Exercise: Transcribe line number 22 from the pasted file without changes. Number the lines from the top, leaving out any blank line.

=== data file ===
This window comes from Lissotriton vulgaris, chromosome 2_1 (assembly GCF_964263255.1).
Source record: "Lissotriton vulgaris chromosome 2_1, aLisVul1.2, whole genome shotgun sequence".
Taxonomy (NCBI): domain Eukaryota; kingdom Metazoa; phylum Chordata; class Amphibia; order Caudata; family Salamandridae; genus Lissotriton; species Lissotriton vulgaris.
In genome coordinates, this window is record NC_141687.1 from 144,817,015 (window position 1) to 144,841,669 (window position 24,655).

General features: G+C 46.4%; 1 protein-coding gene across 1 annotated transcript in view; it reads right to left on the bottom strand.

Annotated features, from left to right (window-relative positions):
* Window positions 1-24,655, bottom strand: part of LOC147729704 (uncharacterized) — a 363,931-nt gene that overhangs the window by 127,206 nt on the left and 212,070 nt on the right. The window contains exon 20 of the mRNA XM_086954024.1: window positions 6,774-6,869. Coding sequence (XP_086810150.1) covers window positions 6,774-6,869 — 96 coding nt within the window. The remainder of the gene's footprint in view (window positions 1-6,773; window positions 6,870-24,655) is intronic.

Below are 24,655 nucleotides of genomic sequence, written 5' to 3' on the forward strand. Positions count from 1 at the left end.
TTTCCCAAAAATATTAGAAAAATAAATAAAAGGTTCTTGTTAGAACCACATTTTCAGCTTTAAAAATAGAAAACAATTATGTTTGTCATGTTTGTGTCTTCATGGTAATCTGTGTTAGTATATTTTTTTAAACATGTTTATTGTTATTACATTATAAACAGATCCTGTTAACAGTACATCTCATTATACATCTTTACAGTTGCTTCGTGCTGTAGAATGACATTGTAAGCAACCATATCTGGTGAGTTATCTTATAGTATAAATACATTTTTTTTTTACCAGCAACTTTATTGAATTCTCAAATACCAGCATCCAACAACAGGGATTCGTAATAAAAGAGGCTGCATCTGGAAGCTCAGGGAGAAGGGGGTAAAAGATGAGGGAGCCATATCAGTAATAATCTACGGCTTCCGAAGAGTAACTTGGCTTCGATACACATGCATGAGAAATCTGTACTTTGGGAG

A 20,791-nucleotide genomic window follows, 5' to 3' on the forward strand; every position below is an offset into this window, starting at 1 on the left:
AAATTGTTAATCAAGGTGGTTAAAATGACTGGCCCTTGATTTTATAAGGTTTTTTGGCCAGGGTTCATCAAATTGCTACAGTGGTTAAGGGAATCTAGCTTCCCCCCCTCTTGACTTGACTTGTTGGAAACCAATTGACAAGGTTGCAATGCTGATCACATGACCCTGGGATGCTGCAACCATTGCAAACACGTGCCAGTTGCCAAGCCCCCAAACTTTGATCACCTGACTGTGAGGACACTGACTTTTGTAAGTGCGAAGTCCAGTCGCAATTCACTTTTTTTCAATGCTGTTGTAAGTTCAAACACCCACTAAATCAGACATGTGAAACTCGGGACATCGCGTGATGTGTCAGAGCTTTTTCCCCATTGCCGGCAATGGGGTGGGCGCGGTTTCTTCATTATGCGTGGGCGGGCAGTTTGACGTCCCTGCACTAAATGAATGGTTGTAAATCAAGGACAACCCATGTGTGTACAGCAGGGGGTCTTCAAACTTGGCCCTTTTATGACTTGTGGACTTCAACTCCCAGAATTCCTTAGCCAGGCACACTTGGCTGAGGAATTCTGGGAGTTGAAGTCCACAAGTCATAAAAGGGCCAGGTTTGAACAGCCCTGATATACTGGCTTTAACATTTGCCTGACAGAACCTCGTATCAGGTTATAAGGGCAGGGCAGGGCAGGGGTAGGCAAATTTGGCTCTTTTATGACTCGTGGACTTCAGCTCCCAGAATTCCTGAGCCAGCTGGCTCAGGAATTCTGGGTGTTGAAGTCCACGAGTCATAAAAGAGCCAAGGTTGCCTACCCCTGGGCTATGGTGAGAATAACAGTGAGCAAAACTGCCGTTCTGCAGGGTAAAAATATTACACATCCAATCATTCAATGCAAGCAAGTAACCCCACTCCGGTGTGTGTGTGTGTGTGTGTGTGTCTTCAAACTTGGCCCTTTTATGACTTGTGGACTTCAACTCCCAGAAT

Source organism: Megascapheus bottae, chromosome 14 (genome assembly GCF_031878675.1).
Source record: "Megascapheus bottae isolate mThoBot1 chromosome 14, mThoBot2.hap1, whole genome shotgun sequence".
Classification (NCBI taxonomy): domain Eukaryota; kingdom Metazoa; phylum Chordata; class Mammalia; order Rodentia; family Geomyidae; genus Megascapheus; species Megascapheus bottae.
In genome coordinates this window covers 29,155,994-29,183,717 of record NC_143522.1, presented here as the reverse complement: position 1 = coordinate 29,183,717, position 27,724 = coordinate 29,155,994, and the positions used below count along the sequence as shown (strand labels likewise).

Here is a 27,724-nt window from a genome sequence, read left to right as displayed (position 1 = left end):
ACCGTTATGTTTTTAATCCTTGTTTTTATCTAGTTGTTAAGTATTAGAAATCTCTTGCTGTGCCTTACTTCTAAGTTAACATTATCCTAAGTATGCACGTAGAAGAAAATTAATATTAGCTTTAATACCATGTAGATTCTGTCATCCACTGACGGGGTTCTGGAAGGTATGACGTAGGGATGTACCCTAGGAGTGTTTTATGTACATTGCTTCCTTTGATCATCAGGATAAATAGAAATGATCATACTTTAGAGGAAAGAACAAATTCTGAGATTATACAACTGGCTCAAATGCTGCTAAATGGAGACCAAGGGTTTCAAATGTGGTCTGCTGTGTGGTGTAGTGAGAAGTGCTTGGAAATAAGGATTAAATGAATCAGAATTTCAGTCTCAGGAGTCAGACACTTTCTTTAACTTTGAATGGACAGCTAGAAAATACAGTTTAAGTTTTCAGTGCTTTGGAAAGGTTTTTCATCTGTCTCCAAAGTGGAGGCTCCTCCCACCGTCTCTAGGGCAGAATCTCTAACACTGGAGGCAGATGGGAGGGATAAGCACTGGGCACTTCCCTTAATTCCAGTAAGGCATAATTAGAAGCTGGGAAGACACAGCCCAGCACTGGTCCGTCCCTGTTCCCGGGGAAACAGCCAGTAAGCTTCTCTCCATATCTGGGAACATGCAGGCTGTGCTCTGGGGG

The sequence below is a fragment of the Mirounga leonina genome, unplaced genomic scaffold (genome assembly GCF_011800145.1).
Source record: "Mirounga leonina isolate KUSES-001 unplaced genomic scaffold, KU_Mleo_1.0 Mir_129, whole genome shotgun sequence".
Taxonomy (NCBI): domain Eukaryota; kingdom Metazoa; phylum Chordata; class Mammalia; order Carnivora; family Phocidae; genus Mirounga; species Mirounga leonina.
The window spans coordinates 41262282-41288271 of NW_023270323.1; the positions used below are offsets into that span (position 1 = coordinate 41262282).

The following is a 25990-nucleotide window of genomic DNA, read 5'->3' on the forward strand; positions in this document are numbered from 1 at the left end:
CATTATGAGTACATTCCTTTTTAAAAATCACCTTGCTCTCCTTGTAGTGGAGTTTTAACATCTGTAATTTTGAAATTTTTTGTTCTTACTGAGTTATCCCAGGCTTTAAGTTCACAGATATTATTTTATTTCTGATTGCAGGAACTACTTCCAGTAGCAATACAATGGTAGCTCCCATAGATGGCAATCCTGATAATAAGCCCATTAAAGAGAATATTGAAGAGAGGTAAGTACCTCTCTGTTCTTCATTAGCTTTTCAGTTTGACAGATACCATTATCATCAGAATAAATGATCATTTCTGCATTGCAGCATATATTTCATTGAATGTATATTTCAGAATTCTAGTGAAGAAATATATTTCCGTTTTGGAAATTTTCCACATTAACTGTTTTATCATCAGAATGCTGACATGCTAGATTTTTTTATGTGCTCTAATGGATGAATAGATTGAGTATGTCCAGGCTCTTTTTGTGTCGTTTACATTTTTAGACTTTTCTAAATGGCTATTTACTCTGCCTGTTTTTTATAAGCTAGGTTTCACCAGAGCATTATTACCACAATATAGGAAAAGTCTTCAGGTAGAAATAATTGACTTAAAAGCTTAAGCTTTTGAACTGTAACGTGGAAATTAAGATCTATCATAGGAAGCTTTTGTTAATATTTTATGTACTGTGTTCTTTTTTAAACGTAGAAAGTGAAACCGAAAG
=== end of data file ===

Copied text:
The following is a 25990-nucleotide window of genomic DNA, read 5'->3' on the forward strand; positions in this document are numbered from 1 at the left end: